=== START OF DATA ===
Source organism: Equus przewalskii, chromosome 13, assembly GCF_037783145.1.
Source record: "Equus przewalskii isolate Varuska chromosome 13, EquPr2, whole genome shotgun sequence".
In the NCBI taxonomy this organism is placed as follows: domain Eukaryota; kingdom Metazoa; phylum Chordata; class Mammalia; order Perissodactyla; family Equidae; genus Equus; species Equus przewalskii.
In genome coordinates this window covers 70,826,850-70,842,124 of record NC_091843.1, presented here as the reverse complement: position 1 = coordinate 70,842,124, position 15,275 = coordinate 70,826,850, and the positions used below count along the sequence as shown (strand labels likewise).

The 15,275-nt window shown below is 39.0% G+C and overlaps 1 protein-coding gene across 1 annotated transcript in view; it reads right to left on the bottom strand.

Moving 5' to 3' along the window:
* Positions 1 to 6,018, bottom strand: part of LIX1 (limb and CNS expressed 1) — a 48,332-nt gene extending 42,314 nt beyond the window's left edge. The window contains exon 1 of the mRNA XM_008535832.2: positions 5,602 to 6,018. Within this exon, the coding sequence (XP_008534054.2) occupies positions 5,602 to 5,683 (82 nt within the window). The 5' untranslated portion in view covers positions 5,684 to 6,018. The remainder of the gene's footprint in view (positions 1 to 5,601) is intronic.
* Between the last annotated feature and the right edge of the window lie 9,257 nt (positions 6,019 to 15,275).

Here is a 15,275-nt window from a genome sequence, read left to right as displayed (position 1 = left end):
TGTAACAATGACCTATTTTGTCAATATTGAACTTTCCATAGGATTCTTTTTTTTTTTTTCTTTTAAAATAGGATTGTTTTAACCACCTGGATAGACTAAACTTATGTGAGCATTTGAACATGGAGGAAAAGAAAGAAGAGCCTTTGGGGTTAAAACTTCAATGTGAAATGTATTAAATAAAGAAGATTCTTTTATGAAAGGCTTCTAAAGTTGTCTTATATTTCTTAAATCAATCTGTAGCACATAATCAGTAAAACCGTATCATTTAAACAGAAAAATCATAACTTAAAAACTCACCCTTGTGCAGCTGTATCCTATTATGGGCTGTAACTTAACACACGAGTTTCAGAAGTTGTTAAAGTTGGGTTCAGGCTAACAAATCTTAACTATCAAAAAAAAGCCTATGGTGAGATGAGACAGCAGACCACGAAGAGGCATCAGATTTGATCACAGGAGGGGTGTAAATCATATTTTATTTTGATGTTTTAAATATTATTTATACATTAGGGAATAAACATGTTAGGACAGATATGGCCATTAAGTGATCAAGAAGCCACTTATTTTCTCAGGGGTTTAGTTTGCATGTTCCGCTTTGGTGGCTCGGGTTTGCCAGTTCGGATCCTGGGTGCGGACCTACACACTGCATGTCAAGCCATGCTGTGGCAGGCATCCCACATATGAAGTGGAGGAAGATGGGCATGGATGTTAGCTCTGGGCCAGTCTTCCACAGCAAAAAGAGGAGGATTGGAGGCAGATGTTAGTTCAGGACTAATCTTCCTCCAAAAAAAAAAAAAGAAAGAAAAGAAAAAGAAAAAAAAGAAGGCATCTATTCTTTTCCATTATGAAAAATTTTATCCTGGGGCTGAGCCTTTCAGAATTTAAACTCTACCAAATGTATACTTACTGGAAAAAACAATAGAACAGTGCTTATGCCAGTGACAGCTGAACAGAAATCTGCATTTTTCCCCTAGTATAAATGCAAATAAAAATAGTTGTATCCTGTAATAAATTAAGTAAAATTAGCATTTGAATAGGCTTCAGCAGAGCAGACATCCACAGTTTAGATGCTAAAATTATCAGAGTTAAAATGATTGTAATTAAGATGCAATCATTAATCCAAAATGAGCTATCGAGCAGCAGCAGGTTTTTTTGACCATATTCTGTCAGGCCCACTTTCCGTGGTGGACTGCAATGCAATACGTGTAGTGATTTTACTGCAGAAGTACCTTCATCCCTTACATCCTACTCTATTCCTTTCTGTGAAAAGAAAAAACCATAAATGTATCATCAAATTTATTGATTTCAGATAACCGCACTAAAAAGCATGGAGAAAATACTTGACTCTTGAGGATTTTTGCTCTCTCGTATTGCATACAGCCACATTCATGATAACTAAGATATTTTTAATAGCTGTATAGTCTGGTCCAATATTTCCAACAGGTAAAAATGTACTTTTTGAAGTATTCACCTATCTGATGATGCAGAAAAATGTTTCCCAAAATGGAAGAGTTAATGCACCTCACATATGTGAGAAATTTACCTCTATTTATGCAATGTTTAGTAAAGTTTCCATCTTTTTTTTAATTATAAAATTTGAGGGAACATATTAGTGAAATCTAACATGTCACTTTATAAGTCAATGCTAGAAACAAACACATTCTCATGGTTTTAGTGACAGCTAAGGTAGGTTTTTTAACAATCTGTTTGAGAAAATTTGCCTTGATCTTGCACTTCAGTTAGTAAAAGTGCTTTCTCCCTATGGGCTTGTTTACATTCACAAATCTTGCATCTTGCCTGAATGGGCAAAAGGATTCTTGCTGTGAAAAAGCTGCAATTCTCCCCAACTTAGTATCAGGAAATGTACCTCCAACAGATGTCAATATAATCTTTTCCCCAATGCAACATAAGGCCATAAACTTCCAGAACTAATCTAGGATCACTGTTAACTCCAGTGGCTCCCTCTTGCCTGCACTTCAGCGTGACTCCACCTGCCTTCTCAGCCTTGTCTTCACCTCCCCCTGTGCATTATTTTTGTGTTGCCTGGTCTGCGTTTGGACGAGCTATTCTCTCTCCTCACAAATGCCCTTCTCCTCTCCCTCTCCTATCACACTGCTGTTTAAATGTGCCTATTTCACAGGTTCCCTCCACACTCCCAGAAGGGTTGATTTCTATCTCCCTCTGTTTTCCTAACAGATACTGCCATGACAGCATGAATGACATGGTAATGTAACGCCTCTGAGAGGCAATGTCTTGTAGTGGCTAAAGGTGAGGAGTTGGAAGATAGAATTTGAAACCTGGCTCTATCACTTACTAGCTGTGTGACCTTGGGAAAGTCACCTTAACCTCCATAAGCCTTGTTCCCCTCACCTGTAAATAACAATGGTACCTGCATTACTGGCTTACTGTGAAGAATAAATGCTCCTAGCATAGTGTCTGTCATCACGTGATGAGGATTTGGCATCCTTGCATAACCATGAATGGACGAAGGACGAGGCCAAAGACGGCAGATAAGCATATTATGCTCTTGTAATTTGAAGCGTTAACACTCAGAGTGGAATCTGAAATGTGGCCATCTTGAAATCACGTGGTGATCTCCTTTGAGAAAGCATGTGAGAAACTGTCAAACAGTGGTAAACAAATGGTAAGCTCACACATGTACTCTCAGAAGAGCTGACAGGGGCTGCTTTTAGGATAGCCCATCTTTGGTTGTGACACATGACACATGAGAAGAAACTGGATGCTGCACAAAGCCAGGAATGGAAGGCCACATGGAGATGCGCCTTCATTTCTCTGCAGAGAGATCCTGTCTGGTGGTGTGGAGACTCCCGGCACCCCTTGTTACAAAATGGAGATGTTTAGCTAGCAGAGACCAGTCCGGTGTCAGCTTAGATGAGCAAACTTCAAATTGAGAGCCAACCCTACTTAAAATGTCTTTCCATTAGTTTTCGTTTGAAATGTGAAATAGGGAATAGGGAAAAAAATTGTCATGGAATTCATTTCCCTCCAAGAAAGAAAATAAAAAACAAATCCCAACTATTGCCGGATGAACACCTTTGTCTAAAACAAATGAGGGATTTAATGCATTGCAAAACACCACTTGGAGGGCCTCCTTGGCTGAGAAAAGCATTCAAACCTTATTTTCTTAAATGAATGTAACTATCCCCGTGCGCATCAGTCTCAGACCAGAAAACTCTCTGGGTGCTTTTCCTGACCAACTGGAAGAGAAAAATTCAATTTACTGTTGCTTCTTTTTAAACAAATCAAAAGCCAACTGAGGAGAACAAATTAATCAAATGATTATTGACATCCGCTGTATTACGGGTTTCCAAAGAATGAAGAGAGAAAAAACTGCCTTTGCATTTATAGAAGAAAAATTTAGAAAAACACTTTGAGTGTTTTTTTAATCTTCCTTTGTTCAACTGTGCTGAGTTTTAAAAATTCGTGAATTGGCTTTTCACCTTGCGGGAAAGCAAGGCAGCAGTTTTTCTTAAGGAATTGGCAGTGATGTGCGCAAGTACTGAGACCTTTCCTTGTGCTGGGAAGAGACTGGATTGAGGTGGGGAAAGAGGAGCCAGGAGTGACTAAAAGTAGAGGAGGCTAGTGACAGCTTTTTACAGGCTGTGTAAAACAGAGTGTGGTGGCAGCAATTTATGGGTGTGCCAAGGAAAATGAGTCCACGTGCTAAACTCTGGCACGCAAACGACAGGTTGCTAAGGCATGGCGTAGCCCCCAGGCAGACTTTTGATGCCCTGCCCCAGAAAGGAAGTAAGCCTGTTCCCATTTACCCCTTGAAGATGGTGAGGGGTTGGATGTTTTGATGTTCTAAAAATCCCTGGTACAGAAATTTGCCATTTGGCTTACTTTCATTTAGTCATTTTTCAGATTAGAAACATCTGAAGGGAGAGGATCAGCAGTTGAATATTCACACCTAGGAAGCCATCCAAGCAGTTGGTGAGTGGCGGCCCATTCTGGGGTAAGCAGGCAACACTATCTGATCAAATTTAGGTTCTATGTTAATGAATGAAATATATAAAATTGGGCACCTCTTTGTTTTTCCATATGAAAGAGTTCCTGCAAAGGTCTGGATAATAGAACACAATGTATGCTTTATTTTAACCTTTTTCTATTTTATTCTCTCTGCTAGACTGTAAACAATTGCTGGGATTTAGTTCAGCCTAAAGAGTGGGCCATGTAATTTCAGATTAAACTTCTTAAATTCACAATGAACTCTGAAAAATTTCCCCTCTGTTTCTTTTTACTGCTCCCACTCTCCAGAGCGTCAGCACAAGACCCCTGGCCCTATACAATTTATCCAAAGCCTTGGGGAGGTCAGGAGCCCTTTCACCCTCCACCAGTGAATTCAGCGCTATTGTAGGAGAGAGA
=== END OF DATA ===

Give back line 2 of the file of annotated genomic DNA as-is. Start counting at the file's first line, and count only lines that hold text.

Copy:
Source record: "Equus przewalskii isolate Varuska chromosome 13, EquPr2, whole genome shotgun sequence".